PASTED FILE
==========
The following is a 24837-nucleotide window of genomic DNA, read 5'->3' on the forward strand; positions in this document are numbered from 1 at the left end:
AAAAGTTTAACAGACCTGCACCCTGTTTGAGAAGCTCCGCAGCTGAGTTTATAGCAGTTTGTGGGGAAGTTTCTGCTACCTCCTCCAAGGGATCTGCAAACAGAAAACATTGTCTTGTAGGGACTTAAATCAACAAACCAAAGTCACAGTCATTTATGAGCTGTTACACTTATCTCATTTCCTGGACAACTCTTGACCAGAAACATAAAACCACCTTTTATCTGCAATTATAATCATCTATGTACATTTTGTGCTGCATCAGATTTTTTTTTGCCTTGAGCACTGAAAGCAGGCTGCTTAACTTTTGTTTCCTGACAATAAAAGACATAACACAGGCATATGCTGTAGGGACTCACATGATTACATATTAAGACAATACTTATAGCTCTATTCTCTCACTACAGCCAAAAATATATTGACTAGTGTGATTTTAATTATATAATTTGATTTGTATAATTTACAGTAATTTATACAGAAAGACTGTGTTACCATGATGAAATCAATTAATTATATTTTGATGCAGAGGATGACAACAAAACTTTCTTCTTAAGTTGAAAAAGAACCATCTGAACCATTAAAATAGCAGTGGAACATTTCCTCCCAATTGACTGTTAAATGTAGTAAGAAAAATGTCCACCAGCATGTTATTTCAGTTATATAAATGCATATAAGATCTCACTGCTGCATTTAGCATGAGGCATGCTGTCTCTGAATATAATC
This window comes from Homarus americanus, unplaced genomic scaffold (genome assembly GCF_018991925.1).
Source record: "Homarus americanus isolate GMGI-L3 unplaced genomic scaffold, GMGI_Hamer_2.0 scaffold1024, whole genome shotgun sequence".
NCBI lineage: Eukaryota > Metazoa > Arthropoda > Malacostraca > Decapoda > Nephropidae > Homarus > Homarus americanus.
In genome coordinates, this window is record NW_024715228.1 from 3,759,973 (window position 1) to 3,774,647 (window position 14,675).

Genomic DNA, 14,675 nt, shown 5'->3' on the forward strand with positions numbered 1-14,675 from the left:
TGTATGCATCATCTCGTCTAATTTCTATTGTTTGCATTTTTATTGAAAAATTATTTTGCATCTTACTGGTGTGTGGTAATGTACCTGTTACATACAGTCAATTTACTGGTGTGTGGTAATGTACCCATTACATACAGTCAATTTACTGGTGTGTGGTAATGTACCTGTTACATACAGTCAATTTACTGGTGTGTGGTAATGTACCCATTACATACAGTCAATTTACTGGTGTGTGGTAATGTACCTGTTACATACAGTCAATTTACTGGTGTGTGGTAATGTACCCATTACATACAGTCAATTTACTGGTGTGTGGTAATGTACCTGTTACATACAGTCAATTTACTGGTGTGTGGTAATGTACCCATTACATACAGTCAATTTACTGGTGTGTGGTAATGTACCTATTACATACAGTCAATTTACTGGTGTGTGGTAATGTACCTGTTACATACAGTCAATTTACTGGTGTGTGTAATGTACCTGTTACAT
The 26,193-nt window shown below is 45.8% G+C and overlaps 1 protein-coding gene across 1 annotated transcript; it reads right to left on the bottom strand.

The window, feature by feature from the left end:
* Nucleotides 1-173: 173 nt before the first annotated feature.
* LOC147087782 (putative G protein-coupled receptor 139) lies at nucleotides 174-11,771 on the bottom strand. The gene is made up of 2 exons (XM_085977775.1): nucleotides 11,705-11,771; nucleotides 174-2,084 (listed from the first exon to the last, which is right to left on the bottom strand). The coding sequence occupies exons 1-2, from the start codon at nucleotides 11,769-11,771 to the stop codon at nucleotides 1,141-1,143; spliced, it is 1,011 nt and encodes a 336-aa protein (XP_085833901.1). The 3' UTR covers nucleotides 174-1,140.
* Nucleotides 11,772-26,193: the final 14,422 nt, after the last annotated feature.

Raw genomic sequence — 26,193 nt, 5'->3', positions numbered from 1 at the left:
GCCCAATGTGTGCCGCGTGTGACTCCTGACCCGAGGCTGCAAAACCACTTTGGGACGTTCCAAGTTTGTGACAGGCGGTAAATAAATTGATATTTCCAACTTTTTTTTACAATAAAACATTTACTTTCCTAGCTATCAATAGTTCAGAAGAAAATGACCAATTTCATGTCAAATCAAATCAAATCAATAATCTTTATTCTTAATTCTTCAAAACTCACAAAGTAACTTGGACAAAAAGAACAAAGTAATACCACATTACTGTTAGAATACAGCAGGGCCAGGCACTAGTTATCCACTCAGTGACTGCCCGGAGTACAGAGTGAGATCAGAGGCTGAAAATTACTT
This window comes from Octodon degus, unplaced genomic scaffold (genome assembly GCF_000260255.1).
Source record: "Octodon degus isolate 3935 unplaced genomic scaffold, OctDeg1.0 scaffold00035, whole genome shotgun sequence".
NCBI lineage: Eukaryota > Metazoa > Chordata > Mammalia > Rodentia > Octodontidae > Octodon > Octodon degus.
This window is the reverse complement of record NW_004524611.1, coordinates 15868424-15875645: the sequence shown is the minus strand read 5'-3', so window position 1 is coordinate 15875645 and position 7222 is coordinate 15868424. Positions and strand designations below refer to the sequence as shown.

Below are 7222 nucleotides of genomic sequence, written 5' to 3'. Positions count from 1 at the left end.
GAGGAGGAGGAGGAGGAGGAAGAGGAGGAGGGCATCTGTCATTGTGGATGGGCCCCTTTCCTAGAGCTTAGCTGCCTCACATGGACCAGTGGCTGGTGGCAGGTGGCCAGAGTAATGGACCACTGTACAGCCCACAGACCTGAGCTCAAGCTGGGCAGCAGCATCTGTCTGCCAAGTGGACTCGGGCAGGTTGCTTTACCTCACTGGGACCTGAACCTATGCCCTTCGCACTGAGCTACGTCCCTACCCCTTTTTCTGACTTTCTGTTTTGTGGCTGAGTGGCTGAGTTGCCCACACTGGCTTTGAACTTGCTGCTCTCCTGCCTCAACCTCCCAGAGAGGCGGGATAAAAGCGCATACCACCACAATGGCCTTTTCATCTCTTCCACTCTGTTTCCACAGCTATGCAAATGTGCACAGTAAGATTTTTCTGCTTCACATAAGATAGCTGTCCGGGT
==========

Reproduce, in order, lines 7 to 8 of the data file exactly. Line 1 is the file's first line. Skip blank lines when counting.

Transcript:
Genomic DNA, 14,675 nt, shown 5'->3' on the forward strand with positions numbered 1-14,675 from the left:
TGTATGCATCATCTCGTCTAATTTCTATTGTTTGCATTTTTATTGAAAAATTATTTTGCATCTTACTGGTGTGTGGTAATGTACCTGTTACATACAGTCAATTTACTGGTGTGTGGTAATGTACCCATTACATACAGTCAATTTACTGGTGTGTGGTAATGTACCTGTTACATACAGTCAATTTACTGGTGTGTGGTAATGTACCCATTACATACAGTCAATTTACTGGTGTGTGGTAATGTACCTGTTACATACAGTCAATTTACTGGTGTGTGGTAATGTACCCATTACATACAGTCAATTTACTGGTGTGTGGTAATGTACCTGTTACATACAGTCAATTTACTGGTGTGTGGTAATGTACCCATTACATACAGTCAATTTACTGGTGTGTGGTAATGTACCTATTACATACAGTCAATTTACTGGTGTGTGGTAATGTACCTGTTACATACAGTCAATTTACTGGTGTGTGTAATGTACCTGTTACAT